This leads us to Anita's newest thing: KnownSF, which will officially launch later this year. For her shows, she likes to have one artist whose first show it is and one artist 50 or older. She says she wants to stick with the venues she's already showing at. Stay tuned and follow KnownSF on Instagram.
Then we get to Lester's band, The Pine Box Boys, who recently celebrated 20 years of existence.
When he first moved to The City, Lester had a hard time getting music going. He was dealing with confidence issues, which didn't make anything easier.
He enrolled at SF State, got a degree, went into a teaching credential program, and started meeting people. Through some of these new teacher-to-be friends, he started playing with a band that was already established. He says he was stoked to play a show in San Francisco, but that band fizzled out and broke up.
But Lester and another member kept playing together. It was a noisy, abstract band called Zag Men. As Lester tells us, the saying went, "If the Zagmen are playing, nobody's getting laid." He started creating soundtracks to silent films at ATA on Valencia. He was teaching and doing music on the side.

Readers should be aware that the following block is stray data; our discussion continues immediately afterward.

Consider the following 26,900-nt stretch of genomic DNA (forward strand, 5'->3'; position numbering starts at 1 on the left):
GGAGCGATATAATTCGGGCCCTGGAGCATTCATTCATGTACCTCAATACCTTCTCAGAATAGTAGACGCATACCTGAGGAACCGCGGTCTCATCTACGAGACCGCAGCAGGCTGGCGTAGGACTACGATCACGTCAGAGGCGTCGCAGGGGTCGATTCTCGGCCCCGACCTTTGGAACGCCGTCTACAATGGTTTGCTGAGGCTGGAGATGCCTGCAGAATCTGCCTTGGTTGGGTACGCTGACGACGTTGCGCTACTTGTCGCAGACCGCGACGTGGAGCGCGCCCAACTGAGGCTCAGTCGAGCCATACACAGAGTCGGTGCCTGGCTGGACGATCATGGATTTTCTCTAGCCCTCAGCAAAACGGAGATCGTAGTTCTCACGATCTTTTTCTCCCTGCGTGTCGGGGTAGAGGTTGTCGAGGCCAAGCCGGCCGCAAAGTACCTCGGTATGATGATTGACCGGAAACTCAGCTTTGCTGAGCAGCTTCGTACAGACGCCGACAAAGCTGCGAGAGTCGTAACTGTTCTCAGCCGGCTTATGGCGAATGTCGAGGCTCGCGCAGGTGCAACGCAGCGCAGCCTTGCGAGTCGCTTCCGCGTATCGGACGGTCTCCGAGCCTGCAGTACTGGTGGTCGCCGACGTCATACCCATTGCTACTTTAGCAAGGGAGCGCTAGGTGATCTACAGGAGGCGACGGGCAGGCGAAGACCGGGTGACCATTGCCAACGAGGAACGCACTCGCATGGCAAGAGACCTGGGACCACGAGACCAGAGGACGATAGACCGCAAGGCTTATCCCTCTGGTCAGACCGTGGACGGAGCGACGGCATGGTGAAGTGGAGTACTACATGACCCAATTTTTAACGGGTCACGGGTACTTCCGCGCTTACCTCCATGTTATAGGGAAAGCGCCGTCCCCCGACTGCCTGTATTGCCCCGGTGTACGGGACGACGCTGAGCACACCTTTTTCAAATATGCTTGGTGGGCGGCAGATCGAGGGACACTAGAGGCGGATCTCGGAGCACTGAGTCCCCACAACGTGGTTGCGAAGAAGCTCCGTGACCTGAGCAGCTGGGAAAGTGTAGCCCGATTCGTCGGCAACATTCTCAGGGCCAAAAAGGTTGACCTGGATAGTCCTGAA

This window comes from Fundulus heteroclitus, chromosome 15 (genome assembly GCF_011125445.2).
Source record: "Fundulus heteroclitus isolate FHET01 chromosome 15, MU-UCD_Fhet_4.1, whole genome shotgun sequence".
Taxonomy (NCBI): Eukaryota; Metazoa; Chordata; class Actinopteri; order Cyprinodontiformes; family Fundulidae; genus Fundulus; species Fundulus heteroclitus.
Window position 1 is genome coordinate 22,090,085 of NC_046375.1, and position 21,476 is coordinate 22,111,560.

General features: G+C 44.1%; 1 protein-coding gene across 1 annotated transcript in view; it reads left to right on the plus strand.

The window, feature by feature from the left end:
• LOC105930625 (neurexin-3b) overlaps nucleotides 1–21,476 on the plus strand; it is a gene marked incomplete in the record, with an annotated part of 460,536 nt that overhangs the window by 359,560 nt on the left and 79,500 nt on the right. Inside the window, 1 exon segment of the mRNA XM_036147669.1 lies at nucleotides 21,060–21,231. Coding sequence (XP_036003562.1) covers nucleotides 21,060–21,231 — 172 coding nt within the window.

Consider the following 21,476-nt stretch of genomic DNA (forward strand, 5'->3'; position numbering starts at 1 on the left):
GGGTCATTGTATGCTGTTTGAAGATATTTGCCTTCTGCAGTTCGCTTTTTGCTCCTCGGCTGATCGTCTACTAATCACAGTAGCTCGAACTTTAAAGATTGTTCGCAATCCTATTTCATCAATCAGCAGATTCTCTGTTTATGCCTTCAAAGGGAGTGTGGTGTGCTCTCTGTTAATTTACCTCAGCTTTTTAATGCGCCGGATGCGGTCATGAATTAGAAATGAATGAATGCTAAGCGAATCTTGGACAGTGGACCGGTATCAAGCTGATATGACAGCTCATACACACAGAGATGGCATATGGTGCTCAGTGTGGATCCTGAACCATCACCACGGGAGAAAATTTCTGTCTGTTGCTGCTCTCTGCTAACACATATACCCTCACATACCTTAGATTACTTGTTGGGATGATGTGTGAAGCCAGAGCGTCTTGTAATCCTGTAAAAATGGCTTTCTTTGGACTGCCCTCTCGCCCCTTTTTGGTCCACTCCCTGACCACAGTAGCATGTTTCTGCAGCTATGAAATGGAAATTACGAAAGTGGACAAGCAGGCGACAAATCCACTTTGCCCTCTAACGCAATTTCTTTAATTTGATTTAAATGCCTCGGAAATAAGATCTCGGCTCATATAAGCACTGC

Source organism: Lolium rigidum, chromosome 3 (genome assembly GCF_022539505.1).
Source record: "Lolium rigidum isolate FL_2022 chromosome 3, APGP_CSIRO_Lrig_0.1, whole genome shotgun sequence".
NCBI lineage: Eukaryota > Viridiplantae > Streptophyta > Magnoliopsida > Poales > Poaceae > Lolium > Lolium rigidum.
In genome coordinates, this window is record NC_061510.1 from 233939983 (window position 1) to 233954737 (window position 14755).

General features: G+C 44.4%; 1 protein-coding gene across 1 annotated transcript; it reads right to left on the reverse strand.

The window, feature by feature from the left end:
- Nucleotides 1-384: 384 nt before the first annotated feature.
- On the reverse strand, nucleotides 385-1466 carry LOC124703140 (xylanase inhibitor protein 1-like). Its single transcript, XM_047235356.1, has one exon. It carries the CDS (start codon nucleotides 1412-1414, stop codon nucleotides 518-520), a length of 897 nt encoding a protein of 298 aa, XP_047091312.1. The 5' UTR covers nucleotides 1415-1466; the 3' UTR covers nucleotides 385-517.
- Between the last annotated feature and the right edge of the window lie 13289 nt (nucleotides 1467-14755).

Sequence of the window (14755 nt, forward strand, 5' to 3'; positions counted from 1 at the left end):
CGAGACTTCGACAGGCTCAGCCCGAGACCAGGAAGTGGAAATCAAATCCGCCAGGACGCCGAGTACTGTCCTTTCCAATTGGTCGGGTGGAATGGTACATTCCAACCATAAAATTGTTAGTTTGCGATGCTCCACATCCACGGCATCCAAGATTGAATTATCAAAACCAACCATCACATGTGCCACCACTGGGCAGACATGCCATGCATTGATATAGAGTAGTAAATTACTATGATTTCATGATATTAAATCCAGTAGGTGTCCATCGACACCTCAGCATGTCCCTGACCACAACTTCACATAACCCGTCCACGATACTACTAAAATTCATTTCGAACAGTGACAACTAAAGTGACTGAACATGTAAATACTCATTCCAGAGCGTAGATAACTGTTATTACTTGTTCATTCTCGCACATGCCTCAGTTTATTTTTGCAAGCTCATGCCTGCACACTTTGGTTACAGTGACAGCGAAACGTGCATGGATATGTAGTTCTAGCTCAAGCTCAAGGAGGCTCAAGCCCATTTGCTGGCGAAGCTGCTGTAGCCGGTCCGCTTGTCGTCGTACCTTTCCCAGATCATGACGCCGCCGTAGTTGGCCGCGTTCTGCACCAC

Pine Box Boys started in the same studio space at Fulton and McAllister that we recorded this podcast in. Lester showed his buddies some blue grass stuff he'd picked up when he was younger. And we learn that his mom used to sing him to sleep with old British murder ballads when he was a kid. So, Lester taught these friends some of those darker songs.
At first the band was a side project to his side project at ATA. But Lester points to the 2000 movie O Brother, Where Art Thou? which sparked a general societal interest in Americana and genres like blue grass. People began to want to hear Pine Box Boys more than Zag Men, so Lester went with it.
They played Cafe du Nord a lot and eventually started touring, both the US and Europe. Lester quit his teaching job and from 2006-2009, the band kept touring. They started to put out records (look for a new one, their sixth, soon). Eventually, he started teaching again, and when he got into school admin work, it ate into his music, but not so much that he had to quit.
During the pandemic, they did some streaming shows and online festivals. Eventually, when it was safe, they played a handful of parklet shows. He and Anita were regulars at Madrone already. Anita had an idea and asked Spike, who owns Madrone—what if Lester did a residency at the art bar? And so, the first Sunday of the month became "Apocalypse Sunday." November 2023 marked the two-year anniversary for the monthly show. Lester tries to always bring different genre bands in to play with his own. Mark your calendars! We've been to a few and they're a lot of fun!
We end with Anita and Lester responding to this season's theme on the podcast: "We're All in It." Anita points to wanting to see neighborhoods, which are thriving, mingle more and get to know each other. Lester ends with a rather choice quote about casseroles.
Photography by Jeff Hunt
We recorded this episode at Antia's art studio on Divisadero on a rainy day in January 2024.